One of the sucky things about being an atheist is you don't get to feel like you're helping people as often as theists do. For them, hearing about someone's tragedy or difficulty triggers an instant response: "I'll pray for you." Now, a lot of people will do something substantive in addition, but there is a certain danger of complacency in believing that mumbling to your invisible omnipotent friend can have an effect in the real world.
Luckily, just telling someone you're thinking of them, sympathizing, and pulling for them does offer some real solace. So in that respect, whether you say, "I'm praying for you," or "I'm thinking of you," or "Damn, that totally sucks," or "I'll sacrifice an unblemished calf for you," the person hearing it does get some help.
Lately though, I've been lucky enough to be able to help for real: babysitting a friend's daughter for day after the friend's mother died unexpectedly and she had to deal with the logistics of death as well as the emotional load; taking dinner to a friend from my moms' group who almost had to be hospitalized for depression last week, and having her over today so she's out of the house and not isolated.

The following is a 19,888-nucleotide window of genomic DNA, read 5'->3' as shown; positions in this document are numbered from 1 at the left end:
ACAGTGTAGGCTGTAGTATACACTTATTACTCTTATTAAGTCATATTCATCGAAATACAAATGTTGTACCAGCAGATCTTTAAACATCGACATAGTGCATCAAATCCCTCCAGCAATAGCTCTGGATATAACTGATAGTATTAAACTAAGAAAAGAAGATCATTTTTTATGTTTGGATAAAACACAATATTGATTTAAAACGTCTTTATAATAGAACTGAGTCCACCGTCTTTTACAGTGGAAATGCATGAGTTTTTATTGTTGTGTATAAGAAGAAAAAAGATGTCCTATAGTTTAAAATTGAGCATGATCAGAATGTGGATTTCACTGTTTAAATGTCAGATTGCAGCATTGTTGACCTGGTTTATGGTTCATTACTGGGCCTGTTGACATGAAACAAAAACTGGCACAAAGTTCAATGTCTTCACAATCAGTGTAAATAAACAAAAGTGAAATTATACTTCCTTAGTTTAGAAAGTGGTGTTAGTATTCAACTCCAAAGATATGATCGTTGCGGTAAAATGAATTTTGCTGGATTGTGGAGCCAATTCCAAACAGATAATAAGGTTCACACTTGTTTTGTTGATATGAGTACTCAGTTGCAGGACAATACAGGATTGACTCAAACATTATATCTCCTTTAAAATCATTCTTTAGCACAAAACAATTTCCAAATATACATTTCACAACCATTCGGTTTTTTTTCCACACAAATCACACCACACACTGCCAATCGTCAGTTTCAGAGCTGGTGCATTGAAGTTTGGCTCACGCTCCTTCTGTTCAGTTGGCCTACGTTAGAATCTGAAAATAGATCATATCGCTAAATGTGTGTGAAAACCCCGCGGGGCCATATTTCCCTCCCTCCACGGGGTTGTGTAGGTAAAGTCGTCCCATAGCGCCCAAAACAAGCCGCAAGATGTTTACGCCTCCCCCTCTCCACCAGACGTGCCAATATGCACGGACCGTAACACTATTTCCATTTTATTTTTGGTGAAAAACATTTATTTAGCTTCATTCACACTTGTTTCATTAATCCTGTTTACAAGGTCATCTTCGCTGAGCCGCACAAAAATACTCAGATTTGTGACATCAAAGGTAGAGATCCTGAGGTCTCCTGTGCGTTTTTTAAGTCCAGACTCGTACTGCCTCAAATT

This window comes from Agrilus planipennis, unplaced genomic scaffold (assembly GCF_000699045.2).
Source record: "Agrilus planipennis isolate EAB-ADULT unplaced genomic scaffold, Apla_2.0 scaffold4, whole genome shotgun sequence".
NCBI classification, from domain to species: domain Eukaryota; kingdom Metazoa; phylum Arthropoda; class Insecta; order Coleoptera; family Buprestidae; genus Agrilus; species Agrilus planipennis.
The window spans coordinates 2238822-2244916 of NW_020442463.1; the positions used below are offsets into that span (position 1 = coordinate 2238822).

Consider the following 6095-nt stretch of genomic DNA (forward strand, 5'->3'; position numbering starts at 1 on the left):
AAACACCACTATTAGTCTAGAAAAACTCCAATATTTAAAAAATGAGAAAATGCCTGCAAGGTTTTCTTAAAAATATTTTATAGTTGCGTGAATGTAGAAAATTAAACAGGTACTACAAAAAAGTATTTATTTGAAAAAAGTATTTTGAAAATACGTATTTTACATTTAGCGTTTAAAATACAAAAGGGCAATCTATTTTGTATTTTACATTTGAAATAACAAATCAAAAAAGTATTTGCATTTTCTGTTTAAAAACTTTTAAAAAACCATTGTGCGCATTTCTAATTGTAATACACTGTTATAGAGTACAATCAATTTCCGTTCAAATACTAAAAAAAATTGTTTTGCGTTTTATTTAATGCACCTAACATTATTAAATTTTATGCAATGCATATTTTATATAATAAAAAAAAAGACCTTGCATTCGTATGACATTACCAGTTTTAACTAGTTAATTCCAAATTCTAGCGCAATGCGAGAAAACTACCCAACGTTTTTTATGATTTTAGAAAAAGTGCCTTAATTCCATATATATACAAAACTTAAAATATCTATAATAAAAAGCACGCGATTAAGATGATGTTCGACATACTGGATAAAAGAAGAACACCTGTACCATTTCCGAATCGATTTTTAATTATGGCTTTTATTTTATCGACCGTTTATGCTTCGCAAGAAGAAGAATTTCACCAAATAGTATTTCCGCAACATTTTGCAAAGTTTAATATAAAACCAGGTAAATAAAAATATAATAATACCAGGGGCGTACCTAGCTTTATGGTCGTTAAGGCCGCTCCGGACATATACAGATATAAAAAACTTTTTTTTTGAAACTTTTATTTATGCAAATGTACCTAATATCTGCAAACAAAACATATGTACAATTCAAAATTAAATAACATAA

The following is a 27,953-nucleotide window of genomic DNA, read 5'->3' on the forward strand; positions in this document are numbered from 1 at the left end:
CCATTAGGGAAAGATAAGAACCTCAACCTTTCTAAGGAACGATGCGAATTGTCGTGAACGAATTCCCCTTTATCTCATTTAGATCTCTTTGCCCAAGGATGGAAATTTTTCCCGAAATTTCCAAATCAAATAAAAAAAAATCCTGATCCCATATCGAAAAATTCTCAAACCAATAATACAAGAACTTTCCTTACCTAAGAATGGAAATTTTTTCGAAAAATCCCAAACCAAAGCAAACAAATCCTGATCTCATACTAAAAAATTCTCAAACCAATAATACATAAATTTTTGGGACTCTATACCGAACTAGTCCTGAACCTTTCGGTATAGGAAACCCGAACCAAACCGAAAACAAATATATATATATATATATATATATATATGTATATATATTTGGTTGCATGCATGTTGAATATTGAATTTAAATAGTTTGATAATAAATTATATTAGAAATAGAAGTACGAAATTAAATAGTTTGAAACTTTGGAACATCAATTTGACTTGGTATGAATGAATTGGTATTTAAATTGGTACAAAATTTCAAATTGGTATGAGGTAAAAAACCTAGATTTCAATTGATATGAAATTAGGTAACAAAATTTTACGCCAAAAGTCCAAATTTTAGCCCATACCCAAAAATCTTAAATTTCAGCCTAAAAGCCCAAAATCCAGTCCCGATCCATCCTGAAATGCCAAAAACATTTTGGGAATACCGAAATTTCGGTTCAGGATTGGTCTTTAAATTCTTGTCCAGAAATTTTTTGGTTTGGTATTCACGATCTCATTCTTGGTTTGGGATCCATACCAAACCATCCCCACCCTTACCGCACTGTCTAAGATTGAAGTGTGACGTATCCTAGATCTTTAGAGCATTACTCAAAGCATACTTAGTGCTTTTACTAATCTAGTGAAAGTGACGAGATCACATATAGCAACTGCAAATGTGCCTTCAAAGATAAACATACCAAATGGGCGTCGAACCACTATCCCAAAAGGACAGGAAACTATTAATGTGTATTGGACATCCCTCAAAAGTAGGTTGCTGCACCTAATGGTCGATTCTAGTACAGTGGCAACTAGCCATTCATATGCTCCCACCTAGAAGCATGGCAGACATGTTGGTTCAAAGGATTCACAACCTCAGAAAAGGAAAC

As hard as it can be (that was one looooong playdate, let me tell you), it feels good to do something substantive to help. And I like to think that my humanism inspires me to do so in two ways: valuing other people, and realizing that there are no magic words that will change their situation.